Streaming video startup, Qplay, is shutting down after just six months

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Sometimes, something that seems like a good idea just doesn’t catch on. Streaming video service Qplay is the latest such example: The company announced Saturday that it would close up shop on July 25. “It is with heavy hearts that we announce Qplay will be closing. Our last day of service is next Friday, July 25,” the company stated in an email it sent to customers. “We truly enjoyed bringing you the best videos from around the Internet. We had fun building and using Qplay and hope that you did too. Unfortunately, it is not possible for us to keep developing and running the service.” Qplay did not provide any further details as to why the company is shutting down. Still, the closure seems abrupt, especially since the company announced just last month that it was adding support for Google’s Chromecast media streamer.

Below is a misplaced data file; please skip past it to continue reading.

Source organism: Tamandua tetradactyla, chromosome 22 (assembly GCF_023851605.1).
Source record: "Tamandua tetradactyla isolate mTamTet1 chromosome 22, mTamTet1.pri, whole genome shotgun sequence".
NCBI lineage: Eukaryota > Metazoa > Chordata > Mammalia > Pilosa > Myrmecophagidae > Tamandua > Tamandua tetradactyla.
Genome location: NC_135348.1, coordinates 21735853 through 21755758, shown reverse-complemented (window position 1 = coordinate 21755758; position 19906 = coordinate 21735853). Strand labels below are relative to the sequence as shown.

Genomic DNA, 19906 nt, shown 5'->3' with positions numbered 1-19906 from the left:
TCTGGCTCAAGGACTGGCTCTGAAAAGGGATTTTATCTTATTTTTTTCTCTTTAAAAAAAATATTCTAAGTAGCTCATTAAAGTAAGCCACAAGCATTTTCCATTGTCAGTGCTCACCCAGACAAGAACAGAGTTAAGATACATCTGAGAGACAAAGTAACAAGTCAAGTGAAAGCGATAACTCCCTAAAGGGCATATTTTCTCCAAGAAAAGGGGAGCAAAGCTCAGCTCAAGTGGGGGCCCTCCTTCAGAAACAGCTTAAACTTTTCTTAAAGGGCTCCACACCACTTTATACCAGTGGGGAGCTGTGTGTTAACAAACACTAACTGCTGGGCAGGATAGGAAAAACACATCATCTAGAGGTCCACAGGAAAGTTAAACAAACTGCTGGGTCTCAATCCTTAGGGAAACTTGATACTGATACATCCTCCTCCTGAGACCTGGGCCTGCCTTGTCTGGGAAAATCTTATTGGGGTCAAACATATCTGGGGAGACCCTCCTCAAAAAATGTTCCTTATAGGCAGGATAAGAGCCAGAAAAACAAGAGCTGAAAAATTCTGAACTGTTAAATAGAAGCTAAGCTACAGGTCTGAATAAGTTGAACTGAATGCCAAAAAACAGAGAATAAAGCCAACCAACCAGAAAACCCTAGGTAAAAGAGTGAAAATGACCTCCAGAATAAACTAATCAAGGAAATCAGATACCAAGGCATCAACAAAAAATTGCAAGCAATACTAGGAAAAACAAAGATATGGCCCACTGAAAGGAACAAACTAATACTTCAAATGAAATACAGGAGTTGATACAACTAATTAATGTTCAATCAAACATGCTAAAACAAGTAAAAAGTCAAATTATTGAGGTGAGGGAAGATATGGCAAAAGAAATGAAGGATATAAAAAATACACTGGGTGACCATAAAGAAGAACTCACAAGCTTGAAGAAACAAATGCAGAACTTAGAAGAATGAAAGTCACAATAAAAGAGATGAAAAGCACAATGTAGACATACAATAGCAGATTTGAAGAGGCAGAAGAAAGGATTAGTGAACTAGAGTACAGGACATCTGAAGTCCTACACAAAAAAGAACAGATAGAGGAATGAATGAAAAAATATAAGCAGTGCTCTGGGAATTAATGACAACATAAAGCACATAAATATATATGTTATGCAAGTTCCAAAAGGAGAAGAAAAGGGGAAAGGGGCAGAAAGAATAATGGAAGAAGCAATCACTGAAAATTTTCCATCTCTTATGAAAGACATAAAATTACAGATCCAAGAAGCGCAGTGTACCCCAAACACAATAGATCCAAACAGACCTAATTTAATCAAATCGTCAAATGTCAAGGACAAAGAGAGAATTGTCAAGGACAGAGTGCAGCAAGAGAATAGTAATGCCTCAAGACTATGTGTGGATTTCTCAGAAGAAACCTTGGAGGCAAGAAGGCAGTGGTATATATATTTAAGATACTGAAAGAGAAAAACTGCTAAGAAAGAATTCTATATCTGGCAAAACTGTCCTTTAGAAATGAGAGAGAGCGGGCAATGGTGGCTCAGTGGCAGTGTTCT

Qplay, the Internet video-device and app startup launched by the founders of TiVo, is closing its doors less than six months after launching its first product. The company announced Saturday that its last day of service will be Friday, July 25 . “Unfortunately, it is not possible for us to keep developing and running the service,” Qplay marketing director Ashley Martin-Golis wrote in a blog post announcing the company shutdown. “We want to thank our investors and partners for giving us this chance, and we especially want to thank you, our users, for giving us a try.” San Jose, Calif.-based Qplay was founded in August 2012. Investors included Redpoint Ventures and Kleiner Perkins Caufield & Byers; the startup had not disclosed how much funding it had raised. The $49 Qplay adapter, introduced in February, as well as the startup’s iPad app for was able to access only free Internet video sites, including YouTube, Vimeo, Twitter, Facebook, Comedy Central, The New York Times and Yahoo. Qplay’s approach was to string clips together, based on a user’s preferences, in a way meant to resemble traditional linear TV. The device’s creators, Mike Ramsay and Jim Barton, were the founders of DVR pioneer TiVo. However, the Qplay device did not let users access subscription-video services, like Netflix, Amazon.com Prime Instant Video or Hulu Plus — which limited its appeal compared with competing set-top devices like Apple TV, Roku and Google Chromecast. The company said it would give customers who purchased a Qplay TV adapter their money back, with refund requests accepted until July 25 at 5 p.m. Pacific. All adapters will stop functioning as of next Friday, Qplay noted, “so please responsibly recycle your TV Adapter.”

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